But the magic glass is a bit pricy so I doubt that bean counters would approve and the general idea of glass conference rooms with the nice sound board qualities of the glass well known would be a terrible thing.
Thankfully at the last place I worked at, you just plugged in your computer and DHCP did the rest. The telephones were that way as well. Unfortunately the phones didn't allow for bluetooth headsets, but I solved that by going to ebay and getting a more improved model, and the bluetooth adapter. The phone/IT people never discovered I did it. When I left, I took my goodies with me, and left behind the "original" stuff. It was nice to have the computer sound AND the telephone in my ear so as to not annoy anyone.
None of this silly DEC stuff. Of course my work wasn't on IBM stuff either. The drum printer I used was a nice XDS 7440 beast (oem'd from NCR). You could hear that thing get loud when it printed a line of $'s at the end of the job.
We replaced it (it was leased) with a slower chain printer that "kinda" worked. I programed it to pint the chain sequence and the hammer force opened up the printer gate, stopping the printer. I didn't do that too often. Now I have a Centronics B300 printer which works quite nicely.
Of course there is the 1132 printer (also EBCDIC) that was slow as molasses and only a 48 character set. We printed out pictures from the TV camera. It was a long time ago.
...a babe who actually KNOWS the hardware that is being displayed, and can answer actual questions. Unfortunately these are few and far between. The other unfortunate problem is that the male of the species thinks that anyone with the extra X chromosome is a "booth babe" who has no clue and thus are skipped over.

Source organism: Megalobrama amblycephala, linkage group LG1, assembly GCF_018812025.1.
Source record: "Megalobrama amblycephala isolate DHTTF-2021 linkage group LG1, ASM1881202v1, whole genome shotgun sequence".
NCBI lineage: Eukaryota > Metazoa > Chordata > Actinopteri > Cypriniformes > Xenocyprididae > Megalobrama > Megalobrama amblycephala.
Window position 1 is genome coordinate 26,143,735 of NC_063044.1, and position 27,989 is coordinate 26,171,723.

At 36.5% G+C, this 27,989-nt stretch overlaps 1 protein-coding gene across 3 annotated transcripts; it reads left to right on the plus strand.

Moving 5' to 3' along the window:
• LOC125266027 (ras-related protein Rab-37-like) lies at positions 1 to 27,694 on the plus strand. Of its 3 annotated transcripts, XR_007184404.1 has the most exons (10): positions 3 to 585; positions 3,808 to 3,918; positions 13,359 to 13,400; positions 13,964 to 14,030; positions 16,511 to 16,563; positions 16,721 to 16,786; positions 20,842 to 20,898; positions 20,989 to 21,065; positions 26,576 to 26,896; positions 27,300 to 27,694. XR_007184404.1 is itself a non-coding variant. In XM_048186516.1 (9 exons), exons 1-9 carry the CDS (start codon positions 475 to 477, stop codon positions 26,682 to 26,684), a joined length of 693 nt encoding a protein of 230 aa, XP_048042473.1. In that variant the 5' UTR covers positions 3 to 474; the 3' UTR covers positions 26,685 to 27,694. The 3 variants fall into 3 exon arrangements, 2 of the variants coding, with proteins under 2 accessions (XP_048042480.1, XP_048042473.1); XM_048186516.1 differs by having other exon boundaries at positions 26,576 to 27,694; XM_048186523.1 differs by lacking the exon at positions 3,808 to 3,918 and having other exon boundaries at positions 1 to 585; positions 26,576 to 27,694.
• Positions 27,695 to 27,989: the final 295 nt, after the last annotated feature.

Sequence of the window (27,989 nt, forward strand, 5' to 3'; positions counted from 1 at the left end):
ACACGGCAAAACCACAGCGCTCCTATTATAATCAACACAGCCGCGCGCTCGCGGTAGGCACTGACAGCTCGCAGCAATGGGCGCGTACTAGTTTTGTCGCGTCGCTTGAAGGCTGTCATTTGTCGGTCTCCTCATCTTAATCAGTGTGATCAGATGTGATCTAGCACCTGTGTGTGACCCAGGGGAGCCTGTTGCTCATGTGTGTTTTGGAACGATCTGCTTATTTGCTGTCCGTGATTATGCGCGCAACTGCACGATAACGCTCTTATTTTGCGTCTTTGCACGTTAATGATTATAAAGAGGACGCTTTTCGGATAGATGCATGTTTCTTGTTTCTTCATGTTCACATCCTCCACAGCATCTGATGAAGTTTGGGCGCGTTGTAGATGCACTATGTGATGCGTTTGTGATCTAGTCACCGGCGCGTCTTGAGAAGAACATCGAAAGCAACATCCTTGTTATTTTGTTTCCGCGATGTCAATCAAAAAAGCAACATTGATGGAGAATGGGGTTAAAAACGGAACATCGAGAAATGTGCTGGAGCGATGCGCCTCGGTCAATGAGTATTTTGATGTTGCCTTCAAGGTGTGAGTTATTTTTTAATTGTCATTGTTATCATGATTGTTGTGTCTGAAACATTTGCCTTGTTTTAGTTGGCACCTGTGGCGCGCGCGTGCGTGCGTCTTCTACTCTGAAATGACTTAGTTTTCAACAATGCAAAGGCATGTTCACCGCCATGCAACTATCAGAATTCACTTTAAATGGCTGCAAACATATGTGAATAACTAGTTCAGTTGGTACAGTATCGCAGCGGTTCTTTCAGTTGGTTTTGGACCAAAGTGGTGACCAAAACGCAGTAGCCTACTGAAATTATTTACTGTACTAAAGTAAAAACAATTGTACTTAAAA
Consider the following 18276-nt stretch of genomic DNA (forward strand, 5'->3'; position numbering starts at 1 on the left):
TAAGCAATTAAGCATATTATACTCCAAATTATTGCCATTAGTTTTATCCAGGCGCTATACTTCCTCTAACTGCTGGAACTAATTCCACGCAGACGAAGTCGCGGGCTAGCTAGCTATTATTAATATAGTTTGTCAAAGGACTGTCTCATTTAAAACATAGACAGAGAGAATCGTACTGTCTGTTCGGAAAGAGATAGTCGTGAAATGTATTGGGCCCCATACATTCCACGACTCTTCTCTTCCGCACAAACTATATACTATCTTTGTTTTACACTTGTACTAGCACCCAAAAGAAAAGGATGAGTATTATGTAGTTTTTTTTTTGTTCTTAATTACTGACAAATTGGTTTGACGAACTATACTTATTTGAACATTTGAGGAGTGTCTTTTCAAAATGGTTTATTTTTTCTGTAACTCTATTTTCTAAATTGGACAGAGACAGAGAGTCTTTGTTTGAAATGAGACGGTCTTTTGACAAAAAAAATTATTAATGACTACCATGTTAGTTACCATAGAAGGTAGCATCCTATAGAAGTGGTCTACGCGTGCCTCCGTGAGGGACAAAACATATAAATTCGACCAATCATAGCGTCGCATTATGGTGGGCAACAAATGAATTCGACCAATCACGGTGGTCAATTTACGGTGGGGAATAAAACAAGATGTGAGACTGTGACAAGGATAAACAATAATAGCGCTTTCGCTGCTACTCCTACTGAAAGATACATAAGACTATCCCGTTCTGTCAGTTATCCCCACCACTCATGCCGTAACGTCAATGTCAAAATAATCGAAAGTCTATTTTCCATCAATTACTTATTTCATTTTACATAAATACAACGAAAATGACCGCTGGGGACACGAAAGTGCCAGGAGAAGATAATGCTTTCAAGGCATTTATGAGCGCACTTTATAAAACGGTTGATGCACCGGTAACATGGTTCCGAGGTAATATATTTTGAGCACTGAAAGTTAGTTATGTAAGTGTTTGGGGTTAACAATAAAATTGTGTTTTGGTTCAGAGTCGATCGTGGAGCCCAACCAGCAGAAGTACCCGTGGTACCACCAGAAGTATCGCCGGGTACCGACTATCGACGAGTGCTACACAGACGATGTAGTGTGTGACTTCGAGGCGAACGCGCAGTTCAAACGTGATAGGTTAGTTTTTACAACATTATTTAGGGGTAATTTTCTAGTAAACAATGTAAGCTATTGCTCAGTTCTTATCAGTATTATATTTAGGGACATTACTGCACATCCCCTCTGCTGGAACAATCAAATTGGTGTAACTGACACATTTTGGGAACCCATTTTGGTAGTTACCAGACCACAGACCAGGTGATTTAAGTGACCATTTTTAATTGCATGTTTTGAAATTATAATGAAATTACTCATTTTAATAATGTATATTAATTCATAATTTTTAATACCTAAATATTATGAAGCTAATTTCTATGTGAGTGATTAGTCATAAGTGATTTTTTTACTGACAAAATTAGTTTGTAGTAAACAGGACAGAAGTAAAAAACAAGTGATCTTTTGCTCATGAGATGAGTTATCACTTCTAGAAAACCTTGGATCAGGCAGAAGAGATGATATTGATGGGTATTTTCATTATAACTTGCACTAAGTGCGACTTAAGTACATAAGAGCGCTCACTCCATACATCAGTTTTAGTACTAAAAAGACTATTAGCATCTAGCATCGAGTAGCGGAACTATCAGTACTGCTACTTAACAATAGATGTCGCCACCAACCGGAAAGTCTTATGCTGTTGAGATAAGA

Oh, well. On an up note, I've worked with a bunch of great "babes" who actually know things. Unfortunately already married.
I don't know about how it will turn out, but they need to relay, given their (sedentary) lifestyle. Just watch an episode of _The Big Bank Theory_ (a documentary) and imagine the characters running even a mile. Just doesn't compute.
p.s. My brother-in-law does need the exercise but has a bad knee (sorry Wayne!).
...when it reads the (formerly) sign that says "Resume Speed, Thank you" that were prevalent in Nevada in days of old (pre 1974). Does it accelerate to match the speed that others are going.
My mom traveled on these roads and crossed Nevada (California to Utah) in 4 hours. I'll let those refer to map sites to figure out the average speed.
I miss those days. Unlimited speed limits don't exist in my country. (*SIGH*)
Some people use dialup to this day. Unfortunately web sites don't understand this slowness. Perhaps this will educate them, but I'm not holding my breath!
As for the "back when..." I used an ASR33 teletype. Programming a "reasonable size" project at that speed REALLY humbled you! It is a lesson many people still haven't learned!